Skip to main content

Nigerian Workers, NLC Mobilise In Lagos For Two-day Nationwide Protest Over Lingering University Lecturers, ASUU’s Strike

The exercise was ready to be held on Tuesday and Wednesday as part of the nationwide action.

The Nigerian Labour Congress (NLC) on Monday called on members and civil society groups in Lagos State to come out massively on Tuesday morning to begin the two-day protest in solidarity with striking universities’ lecturers.
Mrs Funmi Sessi, state chairman of NLC, gave the directive at a stakeholders’ meeting at the union’s secretariat in Yaba, Lagos state.


She added that the exercise was ready to be held on Tuesday and Wednesday as part of the nationwide action.
The Academic Staff Union of Universities (ASUU) has been at loggerheads with the Federal Government since February 14 over the latter’s failure to honour some past agreements, among others.
The disagreement has kept students of public universities at home for the past five months.
Some other unions in the university system are also on strike due to disagreements with the Federal Government for different reasons.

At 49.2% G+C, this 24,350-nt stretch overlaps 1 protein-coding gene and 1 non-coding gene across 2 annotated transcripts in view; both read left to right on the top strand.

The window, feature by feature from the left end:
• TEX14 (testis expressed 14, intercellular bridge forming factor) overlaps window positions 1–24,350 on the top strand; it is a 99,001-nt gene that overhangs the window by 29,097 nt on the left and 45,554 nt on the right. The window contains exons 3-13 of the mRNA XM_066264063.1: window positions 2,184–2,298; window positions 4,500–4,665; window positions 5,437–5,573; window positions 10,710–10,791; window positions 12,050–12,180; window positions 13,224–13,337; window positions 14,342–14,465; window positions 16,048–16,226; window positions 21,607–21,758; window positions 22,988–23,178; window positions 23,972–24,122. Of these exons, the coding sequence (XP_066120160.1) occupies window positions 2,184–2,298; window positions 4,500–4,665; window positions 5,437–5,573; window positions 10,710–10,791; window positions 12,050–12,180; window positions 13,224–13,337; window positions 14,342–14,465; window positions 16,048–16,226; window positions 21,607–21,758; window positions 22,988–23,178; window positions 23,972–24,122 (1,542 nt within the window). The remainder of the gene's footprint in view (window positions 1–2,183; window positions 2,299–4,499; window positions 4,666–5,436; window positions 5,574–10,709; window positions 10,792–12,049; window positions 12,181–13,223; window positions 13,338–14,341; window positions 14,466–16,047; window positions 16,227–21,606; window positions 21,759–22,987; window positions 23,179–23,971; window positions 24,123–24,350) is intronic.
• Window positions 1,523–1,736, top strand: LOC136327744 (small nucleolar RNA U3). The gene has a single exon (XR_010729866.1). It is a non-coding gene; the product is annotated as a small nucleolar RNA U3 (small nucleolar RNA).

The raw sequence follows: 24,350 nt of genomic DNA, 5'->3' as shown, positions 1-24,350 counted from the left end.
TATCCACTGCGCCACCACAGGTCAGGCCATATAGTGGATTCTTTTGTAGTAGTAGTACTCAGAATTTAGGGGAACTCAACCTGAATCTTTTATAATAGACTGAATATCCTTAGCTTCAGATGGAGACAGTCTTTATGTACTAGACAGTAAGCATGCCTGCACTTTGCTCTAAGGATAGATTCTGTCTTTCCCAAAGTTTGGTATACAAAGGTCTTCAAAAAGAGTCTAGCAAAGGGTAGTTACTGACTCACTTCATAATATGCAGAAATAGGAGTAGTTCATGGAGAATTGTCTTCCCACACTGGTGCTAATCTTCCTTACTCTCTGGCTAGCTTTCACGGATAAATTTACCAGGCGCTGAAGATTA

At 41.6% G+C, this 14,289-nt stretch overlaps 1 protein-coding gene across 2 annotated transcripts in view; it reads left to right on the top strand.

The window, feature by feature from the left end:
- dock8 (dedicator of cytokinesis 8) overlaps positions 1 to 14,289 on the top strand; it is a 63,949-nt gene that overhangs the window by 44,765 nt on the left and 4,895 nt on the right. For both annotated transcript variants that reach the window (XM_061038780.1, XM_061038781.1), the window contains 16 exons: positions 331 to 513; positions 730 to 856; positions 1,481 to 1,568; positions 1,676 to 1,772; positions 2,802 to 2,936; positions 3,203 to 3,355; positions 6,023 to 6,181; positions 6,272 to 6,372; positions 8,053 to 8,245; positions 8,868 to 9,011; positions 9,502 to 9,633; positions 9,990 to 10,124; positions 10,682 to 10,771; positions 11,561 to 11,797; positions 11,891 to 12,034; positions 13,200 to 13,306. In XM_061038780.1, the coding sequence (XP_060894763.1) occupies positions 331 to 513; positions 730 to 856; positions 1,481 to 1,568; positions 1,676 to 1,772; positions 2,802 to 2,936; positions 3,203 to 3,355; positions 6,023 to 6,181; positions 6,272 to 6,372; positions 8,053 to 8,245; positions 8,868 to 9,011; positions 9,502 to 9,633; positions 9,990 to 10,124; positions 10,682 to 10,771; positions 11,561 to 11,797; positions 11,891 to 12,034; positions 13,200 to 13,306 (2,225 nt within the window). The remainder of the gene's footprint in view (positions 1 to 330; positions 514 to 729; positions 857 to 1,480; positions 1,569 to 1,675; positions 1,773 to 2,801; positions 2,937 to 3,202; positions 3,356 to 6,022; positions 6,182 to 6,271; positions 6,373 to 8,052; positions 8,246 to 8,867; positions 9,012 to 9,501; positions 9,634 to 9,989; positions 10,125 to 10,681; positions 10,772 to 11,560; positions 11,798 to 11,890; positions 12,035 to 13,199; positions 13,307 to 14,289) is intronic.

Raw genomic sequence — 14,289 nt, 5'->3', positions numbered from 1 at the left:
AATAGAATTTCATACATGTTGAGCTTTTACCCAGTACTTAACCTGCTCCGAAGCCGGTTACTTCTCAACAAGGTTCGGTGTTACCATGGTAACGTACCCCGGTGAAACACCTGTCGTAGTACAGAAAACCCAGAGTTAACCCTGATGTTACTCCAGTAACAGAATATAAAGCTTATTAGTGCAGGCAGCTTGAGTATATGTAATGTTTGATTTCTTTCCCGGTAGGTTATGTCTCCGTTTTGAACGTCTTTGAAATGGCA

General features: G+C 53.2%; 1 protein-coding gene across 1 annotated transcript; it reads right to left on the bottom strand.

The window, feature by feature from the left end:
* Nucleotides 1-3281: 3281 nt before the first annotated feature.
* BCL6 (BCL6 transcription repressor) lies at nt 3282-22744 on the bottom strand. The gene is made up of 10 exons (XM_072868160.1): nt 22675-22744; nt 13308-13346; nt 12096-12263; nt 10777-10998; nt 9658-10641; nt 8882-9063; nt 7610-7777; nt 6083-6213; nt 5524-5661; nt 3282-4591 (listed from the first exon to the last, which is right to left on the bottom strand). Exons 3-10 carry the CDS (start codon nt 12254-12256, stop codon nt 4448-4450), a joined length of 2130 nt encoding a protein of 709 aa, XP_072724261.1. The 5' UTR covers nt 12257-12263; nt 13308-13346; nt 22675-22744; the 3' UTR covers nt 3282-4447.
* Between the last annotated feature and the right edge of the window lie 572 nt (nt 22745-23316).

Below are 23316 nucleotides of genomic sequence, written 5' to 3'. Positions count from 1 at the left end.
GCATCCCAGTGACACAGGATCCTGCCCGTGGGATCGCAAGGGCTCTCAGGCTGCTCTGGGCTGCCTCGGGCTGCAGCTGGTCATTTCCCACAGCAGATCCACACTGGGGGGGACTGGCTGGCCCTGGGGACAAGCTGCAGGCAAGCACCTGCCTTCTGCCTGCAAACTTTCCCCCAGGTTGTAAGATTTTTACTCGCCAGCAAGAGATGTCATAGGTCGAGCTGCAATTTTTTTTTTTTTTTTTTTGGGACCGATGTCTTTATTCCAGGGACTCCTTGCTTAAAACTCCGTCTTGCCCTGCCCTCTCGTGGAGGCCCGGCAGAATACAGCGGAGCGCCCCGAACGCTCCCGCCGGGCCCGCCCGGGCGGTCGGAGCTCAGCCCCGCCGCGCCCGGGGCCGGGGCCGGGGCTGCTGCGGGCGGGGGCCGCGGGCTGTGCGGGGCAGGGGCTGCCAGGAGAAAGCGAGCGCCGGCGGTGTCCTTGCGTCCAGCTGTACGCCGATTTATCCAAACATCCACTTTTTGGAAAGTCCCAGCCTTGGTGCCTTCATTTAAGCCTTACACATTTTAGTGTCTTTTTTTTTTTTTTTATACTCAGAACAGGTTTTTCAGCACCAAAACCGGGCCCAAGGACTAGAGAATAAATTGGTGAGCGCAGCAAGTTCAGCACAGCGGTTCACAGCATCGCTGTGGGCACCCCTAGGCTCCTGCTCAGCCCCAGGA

The NLC therefore directed all sectors including the health, electricity and aviation to shut down operations and join the solidarity protest in support of the striking workers.
“We will be converging as early as 6:30am at Ikeja and take off by 7am to deliver a letter to Gov. Babajide Sanwo-Olu in Alausa.
“The protest is to support ASUU in the ongoing strike, so we call on all affiliate members to come out en masse,” she said.
Sessi called on Lagos State-owned tertiary institutions to also join in the protests.
“We are going to mobilise our members and be fully on the street,” she said.
Sessi said that electricity workers would be part of the protest, but advised nurses to attend to only emergency cases.
She assured that the union had adopted measures to ensure that the protest was not hijacked.
ASUU Zonal Coordinator, Lagos State, Dr Adelaja Odukoya, said the protest was for liberation of the nation’s tertiary education.
He said lecturers were being paid slave salaries and government was not concerned about quality of education in the country.